Archives For raising children

Photo Taken By Hannah Stelzl

It takes a few years longer, but hiring my kids to work with me has been the best decision I’ve ever made (not to mention the tax advantages)…It takes about 15 years of dedicated work and mentoring, but in the end, the quality is unsurpassed.   My wife and I are raising entrepreneurs!

Some home schoolers are accused of raising socially inept teens.  While I have not seen this to be true, no one is accusing me of this.  Sometimes I do get comments about child labor laws, but lucky for me they don’t apply to your own children.  I know, because I tried using that line when I was a teen.

So meet David, my 16 year old sales rep.  Born and raised in our house; he started his first business managing a bee farm about four years ago (still going strong), builds incline stretching platforms for local physical therapy offices in Charlotte NC, and is in the process of rebuilding his bathroom from the studs up (new tub, cabinets, walls, tile, plumbing, etc.)  He’s a problem solver, enjoys building, math, science, and gourmet cooking; on weekends we mountain bike together, along with his three younger brothers.  One day he hopes to run his own bed and breakfast – perhaps in the nearby Blue Ridge mountains.  In the mean time he is learning about business.  He sells online classes for me, is studying and working with my accounting system, and attends events I speak at, to assist with logistics, AV, and product sales, while learning to interact with business people. Most recently he attended a demand generation event in the mid-Atlantic and closed his entire table of eight on moving forward with a security assessment (to be performed by the sponsoring reseller).  We’re looking forward to a great year together!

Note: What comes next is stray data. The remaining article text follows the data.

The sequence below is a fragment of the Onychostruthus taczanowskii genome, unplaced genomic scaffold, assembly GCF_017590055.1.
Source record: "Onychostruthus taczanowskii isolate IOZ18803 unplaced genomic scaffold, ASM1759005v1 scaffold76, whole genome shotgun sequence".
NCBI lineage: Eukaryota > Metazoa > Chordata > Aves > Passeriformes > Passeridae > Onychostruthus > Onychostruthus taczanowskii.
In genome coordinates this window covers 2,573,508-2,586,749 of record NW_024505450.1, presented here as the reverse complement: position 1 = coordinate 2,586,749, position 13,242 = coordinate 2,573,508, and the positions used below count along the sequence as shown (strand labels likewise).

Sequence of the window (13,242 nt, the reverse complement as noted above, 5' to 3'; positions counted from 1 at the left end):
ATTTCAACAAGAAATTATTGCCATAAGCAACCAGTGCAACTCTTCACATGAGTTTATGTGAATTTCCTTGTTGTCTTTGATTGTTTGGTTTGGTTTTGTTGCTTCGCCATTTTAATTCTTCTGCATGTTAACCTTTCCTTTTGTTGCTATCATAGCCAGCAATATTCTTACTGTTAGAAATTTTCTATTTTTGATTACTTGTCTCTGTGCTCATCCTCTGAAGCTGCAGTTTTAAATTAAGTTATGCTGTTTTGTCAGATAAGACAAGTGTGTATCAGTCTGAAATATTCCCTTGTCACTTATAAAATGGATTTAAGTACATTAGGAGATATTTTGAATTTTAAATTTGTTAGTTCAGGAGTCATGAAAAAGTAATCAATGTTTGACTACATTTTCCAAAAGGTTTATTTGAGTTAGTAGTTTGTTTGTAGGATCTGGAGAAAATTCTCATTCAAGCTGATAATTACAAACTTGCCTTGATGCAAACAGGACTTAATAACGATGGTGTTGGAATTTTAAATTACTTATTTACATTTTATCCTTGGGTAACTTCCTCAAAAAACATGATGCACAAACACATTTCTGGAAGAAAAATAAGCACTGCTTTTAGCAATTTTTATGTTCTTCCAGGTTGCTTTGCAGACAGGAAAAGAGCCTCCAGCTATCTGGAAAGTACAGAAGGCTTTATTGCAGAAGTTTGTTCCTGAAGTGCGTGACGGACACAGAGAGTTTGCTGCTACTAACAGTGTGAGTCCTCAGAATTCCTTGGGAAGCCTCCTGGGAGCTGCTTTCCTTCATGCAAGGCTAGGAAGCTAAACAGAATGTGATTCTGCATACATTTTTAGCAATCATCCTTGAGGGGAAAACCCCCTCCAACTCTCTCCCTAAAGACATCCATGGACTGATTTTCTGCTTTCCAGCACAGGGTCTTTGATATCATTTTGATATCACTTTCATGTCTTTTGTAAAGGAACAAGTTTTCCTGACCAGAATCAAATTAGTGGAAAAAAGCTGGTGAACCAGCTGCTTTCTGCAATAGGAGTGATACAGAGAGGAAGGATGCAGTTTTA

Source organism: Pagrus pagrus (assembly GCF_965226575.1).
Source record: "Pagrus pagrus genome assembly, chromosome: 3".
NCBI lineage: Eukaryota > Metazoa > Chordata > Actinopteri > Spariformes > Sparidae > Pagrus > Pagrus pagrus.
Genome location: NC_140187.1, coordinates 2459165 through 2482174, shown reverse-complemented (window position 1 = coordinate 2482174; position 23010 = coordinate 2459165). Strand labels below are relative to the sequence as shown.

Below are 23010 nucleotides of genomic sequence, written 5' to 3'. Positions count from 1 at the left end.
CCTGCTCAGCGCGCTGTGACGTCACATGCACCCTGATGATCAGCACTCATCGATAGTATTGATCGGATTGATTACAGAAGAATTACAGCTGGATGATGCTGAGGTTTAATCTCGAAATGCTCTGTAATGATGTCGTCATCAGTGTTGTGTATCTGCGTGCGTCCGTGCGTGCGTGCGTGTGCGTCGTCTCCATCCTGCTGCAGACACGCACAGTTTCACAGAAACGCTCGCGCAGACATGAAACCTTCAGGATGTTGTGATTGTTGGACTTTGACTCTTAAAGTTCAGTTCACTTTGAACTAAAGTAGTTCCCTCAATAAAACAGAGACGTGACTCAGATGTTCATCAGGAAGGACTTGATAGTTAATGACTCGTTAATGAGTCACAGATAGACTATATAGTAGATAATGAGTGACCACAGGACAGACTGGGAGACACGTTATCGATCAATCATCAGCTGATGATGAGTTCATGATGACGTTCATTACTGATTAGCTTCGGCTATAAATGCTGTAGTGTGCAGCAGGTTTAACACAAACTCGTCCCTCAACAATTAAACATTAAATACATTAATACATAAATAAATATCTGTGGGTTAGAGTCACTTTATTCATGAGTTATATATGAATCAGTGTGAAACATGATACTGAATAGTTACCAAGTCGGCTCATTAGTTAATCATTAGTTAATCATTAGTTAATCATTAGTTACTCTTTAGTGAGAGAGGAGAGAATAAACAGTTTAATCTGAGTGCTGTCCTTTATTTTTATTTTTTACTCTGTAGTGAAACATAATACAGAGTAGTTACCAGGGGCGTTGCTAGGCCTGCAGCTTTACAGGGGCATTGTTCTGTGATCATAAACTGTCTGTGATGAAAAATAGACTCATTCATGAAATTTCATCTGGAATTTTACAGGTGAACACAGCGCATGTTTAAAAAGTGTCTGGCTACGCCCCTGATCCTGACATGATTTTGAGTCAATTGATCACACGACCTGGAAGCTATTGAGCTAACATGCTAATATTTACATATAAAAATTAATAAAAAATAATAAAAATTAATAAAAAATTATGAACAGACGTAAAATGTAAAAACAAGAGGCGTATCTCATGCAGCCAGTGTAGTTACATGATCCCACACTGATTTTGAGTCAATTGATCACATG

© 2011, David Stelzl

Photo taken by Hannah Stelzl

Last night I had the privilege of  presenting new material on Entrepreneurial Thinking to a group of fathers and young men (mostly college age).  I thought it might be helpful to post a few comments to keep the learning process going:

1. Andrew Carnegie (in the early 1900s) wrote: Capitalists need compliant workers…willing to work for less than the value their productivity creates – this is profit….The answer to worker unrest is to build an educational industry designed to teach workers just enough to get them to cooperate.  My comment – don’t accept average…don’t give into this kind of thinking.  Get out of the box and do something great today.

 

2. In 1908 Publisher Henry Holt said, “There is too much enterprise, excessive overproduction of brains is the root cause…we must emasculate man’s entrepreneurial energy.”  My comment; Don’t let this happen!  Let someone else lose their ambition, but don’t you do it.

3. I meet people all the time who are wondering what they want to be when they “Grow Up”.  Many of these people are well established in business, in their 50s, yet, and unfulfilled.  Why?  Don’t just go with the flow, sit down and think, how do I want to spend my life and what is my fulfilling purpose going to be?  This is especially true for young people just entering or leaving college.  Don’t just go to class, build a resume, and look for a job.  Consider what great things are out there to do, then set about doing it.